More than a quarter of exclusions at Isle of Wight schools were a result of alcohol, drugs or assaults, according to the latest figures.
The figures, released by the Department for Education, show the number of serious incidents resulting in exclusions at Island schools has increased every year since 2015.
Reasons for exclusions
In 2017/18, the latest figures available, 188 students were suspended or expelled for assaulting another students and 77 were excluded for assaulting an adult.
Twenty-seven were excluded for drug or alcohol-related issues.
The number of exclusions due to assault, drugs or alcohol accounted for 28 per cent of the total — equating to more than one in four.
IWC: “Number involved very small compared to all children”
An Isle of Wight Council spokesperson said:
“Sometimes children are excluded for violent behaviour or substance-related issues — the number involved is very small compared to all children on the Island.
“The council continues to work in partnership with school leaders to try to build expertise across the Island to ensure more effective strategies are in place to manage students exhibiting challenging behaviour.”
Shreeve: “Too little support for students in need “
Peter Shreeve, assistant district secretary of the National Education Union for the Isle of Wight, said the pressure to succeed in schools, along with the workload and shrinking school breaks, had contributed to rising exclusion rates.
“Exclusions generally are far too high. To make a real impact on the serious issue of school exclusions, early intervention is more important than tinkering with procedures
“We must remember exclusion is a process, rather than a single incident and the process is failing in too many cases.
“Presently, there is too little support for students in need and the need is growing.
“Exclusions must not exacerbate a child’s vulnerability, but if the latest figures show increases, then isn’t this happening?”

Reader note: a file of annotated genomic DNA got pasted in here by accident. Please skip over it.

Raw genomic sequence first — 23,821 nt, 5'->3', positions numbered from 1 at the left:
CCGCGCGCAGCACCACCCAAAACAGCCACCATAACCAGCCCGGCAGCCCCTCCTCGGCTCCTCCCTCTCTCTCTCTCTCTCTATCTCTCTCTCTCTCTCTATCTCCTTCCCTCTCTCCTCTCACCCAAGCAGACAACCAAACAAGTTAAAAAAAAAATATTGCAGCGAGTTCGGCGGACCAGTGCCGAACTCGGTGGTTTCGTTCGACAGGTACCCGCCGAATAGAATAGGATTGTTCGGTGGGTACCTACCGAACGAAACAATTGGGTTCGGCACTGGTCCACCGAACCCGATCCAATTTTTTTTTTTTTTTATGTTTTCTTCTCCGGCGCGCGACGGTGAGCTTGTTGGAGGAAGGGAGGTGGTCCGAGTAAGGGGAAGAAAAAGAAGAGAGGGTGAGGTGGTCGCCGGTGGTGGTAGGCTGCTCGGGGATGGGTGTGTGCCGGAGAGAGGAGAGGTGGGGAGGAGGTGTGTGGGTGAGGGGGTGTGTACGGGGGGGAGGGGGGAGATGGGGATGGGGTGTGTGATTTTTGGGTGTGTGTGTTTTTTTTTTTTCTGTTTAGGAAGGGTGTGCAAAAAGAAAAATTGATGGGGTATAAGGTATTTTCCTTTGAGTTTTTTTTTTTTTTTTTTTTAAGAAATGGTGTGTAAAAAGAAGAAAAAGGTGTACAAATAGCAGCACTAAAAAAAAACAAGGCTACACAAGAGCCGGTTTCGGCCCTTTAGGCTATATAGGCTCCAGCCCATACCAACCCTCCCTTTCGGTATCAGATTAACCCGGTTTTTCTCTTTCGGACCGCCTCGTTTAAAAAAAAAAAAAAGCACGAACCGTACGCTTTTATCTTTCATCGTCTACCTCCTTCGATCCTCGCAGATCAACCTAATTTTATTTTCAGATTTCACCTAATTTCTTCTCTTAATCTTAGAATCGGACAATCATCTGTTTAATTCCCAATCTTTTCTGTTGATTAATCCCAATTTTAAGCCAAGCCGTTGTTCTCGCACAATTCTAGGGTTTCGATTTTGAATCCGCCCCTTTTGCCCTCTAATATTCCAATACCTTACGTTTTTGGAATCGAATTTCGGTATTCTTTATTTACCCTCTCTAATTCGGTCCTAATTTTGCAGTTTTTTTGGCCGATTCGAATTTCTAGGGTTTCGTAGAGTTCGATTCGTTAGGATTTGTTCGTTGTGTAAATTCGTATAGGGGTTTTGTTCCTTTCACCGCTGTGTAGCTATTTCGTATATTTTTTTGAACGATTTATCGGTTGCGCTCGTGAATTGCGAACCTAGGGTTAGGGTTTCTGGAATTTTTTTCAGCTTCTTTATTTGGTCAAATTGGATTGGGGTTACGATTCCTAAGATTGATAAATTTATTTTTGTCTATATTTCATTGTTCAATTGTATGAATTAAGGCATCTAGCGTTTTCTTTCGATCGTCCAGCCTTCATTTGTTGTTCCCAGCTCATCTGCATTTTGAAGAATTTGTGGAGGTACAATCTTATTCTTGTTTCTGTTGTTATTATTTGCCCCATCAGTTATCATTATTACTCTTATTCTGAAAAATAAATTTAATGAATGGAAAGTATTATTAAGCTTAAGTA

Numbers have fallen
The total number of exclusions at Isle of Wight schools has fallen slightly — from 1,030 in 2016/17 to 1,025 to 2017/18.
The number of permanent exclusions, or expulsions, has fallen from 18 to 14.
IWC: “Vast majority of children are very well behaved”
The council spokesperson said:
“The Island has low numbers of children being permanently excluded from schools.
“Generally, the vast majority of children are very well behaved in schools and engage deeply in their lessons.
“Overall levels of permanent exclusions are down — to put this into perspective, the Isle of Wight has a school aged population of around 16,000 students. This is also against a backdrop of a rising trend in UK-wide exclusion rates.
“Schools are responsible for putting in support to meet every child’s needs and can commission support from a variety of providers to assist.
“For those children and young people at risk of permanent exclusion, the local authority offers a range of support to schools.
“This includes support from educational psychologists, outreach from special schools, The Primary Behaviour Team, the inclusion team, SEN officers, special educational inspectors/advisers and more general support from our school improvement team.
“Where pupils are excluded, the council commissions places at the Island Learning Centre — rated ‘good’ by Ofsted — to ensure the education they receive is aligned to mainstream settings.”
Nationally, almost 97,000 students were excluded for physically assaulting a pupil or adult.
A Department for Education spokesperson said:
“The government supports headteachers using exclusion as a sanction where warranted — backing heads to use their powers to issue fixed-period exclusions in response to poor behaviour, and to permanently exclude, as a last resort.
“Where pupils are excluded, the quality of education they receive should be no different than mainstream settings, and we are taking a range of actions to make sure that is the case.
“While fixed-period exclusion rates have risen, permanent exclusion rates have remained stable, and they are both lower than they were a decade ago. Permanent exclusion remains a rare event.”
This article is from the BBC’s LDRS (Local Democracy Reporter Service) scheme, which OnTheWight is taking part in. Some alterations and additions may be been made by OnTheWight. Ed